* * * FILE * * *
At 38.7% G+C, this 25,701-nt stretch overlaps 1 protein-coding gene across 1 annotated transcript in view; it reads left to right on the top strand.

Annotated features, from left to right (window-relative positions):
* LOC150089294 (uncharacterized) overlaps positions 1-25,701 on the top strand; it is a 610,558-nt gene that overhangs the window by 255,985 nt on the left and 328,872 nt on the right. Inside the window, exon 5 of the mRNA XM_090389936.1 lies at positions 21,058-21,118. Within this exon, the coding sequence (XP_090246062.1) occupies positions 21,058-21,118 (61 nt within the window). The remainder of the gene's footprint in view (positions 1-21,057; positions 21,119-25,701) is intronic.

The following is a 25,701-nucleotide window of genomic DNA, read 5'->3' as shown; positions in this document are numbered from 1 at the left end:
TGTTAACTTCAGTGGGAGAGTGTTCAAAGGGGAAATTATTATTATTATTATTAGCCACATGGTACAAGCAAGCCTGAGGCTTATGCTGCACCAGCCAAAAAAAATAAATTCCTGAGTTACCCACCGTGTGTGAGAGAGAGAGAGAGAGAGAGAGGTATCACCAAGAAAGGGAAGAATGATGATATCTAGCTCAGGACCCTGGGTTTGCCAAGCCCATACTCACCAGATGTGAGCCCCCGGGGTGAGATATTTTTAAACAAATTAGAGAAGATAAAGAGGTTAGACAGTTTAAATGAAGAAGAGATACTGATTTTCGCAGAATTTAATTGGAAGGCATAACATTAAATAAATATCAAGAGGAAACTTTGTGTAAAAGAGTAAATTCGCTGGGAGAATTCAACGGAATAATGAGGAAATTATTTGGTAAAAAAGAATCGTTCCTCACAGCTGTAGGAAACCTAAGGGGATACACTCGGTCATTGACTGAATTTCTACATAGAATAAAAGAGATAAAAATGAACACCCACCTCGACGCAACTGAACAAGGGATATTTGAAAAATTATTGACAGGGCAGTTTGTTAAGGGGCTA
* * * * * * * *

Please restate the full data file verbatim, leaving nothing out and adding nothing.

At 38.7% G+C, this 25,701-nt stretch overlaps 1 protein-coding gene across 1 annotated transcript in view; it reads left to right on the top strand.

Annotated features, from left to right (window-relative positions):
* LOC150089294 (uncharacterized) overlaps positions 1-25,701 on the top strand; it is a 610,558-nt gene that overhangs the window by 255,985 nt on the left and 328,872 nt on the right. Inside the window, exon 5 of the mRNA XM_090389936.1 lies at positions 21,058-21,118. Within this exon, the coding sequence (XP_090246062.1) occupies positions 21,058-21,118 (61 nt within the window). The remainder of the gene's footprint in view (positions 1-21,057; positions 21,119-25,701) is intronic.

The following is a 25,701-nucleotide window of genomic DNA, read 5'->3' as shown; positions in this document are numbered from 1 at the left end:
TGTTAACTTCAGTGGGAGAGTGTTCAAAGGGGAAATTATTATTATTATTATTAGCCACATGGTACAAGCAAGCCTGAGGCTTATGCTGCACCAGCCAAAAAAAATAAATTCCTGAGTTACCCACCGTGTGTGAGAGAGAGAGAGAGAGAGAGAGGTATCACCAAGAAAGGGAAGAATGATGATATCTAGCTCAGGACCCTGGGTTTGCCAAGCCCATACTCACCAGATGTGAGCCCCCGGGGTGAGATATTTTTAAACAAATTAGAGAAGATAAAGAGGTTAGACAGTTTAAATGAAGAAGAGATACTGATTTTCGCAGAATTTAATTGGAAGGCATAACATTAAATAAATATCAAGAGGAAACTTTGTGTAAAAGAGTAAATTCGCTGGGAGAATTCAACGGAATAATGAGGAAATTATTTGGTAAAAAAGAATCGTTCCTCACAGCTGTAGGAAACCTAAGGGGATACACTCGGTCATTGACTGAATTTCTACATAGAATAAAAGAGATAAAAATGAACACCCACCTCGACGCAACTGAACAAGGGATATTTGAAAAATTATTGACAGGGCAGTTTGTTAAGGGGCTA